A stunning five minutes which produced three tries for England sank New Zealand as the home team shook off all their frustrations to achieve a famous 38-21 victory at Twickenham on Sunday.
They took more points out of the All Blacks than any other England side and washed away all the disappointments of their home programme with a win that will be long remembered in English rugby history while also seeing England claim the Hillary Shield.
New Zealand were never able to impose themselves on the game and had been down 0-15 just after the half-time break and scored two quick tries themselves, but England stuck back in outstanding fashion by taking advantage of an unusually leaky midfield in five minutes of comparative mayhem.
Running the ball with rare effect, England made the most of an impressively combative forward pack which contested everything with spirit. And behind them first five-eighths Owen Farrell had a fine goal-kicking game to land 17 points from four penalty goals, a conversion and a dropped goal.
Hooker Tom Youngs set the precedent with some outstanding running with the ball in hand by burrowing into the All Blacks defences. Lock Joe Launchbury was also an impressive performer in defence. Skipper and flanker Chris Robshaw answered his critics with an emphatic display which was highlighted by the stifling control England were able to inflict on New Zealand's attacking instincts while he had great support from Man of the Match and fellow flanker Tom Wood.
In the first half a try chance was blown when wing Chris Ashton couldn't hold a final pass, the advantage was played and a penalty goal was kicked from the chance by first five-eighths Owen Farrell 24 minutes into the game.
Then in the 31st minute All Blacks fullback Israel Dagg was penalised for holding too long in the tackle. Again Farrell made no mistake. A dropped goal to Farrell three minutes from halftime extended the lead and he had a chance again right on halftime which gave his side their lead.
By contrast, first five-eighths Dan Carter missed both his penalty goal chances.
Farrell extended the lead to 15-0 two minutes after the resumption after a scrum penalty against prop Tony Woodcock.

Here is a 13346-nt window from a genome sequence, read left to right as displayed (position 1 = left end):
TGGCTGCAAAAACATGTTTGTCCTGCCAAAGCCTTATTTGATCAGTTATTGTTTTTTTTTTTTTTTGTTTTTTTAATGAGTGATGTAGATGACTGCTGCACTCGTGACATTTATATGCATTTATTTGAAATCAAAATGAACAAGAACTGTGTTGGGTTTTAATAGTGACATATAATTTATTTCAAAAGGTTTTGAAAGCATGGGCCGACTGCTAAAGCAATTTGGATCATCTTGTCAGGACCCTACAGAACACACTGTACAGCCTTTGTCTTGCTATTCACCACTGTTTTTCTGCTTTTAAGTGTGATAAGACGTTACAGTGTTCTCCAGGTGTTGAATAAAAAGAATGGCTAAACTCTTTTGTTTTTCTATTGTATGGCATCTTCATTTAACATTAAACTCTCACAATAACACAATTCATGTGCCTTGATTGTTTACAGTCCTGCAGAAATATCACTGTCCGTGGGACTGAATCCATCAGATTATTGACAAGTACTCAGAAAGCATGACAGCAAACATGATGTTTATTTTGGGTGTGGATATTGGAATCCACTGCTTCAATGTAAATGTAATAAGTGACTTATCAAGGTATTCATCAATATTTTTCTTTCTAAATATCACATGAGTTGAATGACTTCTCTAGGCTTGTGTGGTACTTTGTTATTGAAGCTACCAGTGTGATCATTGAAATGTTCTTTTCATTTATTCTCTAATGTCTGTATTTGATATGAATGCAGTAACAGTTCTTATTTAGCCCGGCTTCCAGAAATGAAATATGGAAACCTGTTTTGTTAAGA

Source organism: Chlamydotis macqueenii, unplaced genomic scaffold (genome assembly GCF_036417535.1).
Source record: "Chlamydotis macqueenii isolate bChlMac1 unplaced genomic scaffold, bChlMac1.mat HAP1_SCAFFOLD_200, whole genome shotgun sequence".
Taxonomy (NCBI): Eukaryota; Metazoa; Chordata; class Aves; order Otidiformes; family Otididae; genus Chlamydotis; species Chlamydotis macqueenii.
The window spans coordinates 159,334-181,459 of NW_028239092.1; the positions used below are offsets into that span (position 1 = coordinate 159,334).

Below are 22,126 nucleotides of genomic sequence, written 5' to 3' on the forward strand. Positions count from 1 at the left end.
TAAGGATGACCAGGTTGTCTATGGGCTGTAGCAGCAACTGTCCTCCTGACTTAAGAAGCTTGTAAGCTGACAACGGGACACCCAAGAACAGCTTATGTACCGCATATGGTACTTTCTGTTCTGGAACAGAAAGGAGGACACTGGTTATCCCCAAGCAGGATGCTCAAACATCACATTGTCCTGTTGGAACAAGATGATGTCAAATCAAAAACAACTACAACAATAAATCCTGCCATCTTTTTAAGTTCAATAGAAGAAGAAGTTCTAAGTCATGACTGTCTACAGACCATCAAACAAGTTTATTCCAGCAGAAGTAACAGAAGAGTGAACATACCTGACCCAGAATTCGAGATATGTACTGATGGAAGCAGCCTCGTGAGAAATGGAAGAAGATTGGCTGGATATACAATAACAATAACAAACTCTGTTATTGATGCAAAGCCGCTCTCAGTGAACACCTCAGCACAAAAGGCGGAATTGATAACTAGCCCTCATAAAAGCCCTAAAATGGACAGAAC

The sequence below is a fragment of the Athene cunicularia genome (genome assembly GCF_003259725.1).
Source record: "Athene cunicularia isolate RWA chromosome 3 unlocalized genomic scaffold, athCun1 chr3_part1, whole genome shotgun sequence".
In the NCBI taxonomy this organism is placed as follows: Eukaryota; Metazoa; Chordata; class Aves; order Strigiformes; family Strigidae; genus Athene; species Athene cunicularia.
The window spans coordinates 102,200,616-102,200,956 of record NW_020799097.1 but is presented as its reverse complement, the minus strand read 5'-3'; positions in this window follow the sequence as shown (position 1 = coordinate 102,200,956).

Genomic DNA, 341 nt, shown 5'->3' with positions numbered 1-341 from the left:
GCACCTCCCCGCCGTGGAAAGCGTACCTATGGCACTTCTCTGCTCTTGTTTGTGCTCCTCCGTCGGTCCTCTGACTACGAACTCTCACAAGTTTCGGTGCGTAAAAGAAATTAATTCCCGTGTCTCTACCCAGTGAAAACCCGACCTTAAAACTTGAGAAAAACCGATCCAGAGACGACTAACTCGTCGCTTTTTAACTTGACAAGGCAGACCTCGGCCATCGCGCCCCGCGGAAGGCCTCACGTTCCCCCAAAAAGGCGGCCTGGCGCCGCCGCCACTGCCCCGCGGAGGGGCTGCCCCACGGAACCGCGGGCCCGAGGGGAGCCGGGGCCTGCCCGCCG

However, that seemed to fuel the All Blacks fires. They held the ball more in forward charges to tie in the England defence. That allowed room from wing Cory Jane to unleash a superb run, beating several defenders while carrying the ball down the sideline.
The ball was moved inside and Carter took the gap to give more momentum. Then skipper and flanker Richie McCaw drove before No.8 Kieran Read repeated the dose. That freed ball on the blindside where quick hands gave wing Julian Savea enough room to corkscrew his way across the line for the try.
Three minutes later, Jane made the most of a poor Dagg clearing kick to feed second five-eighths Ma'a Nonu. He raced down the sideline and kicked ahead and while England cleared, the chance was set up for New Zealand to attack again and as the ball moved left, it was Jane on the opposite wing who created more room with another dazzling run. And when the ball emerged it was Read who grabbed the ball and scored. Carter showed he had regained his kicking touch by landing both conversions.
England refused to be cowed however, as they moved the ball from the re-start and it was second five-eighths Brad Barritt who made the most of a strategic choice by Conrad Smith which left the gap. He raced through, fed centre Manu Tuilagi who returned the ball for Barritt to score.
Two minutes later it was Tuilagi who burst through on a strong run and when he found Chris Ashton outside him there was no doubt the second England try would be scored as he cleared out with his trademark gesture and dive.
As New Zealand attempted to run their way back into the game, it was a short pass from Read that was intercepted by Tuilagi and he had no trouble to race 40m to score and with Farrell's conversion England led 32-14.
Two penalty goals to replacement five-eighths Freddie Burns extended the final margin and while there was a second try to Savea it was all academic in the end.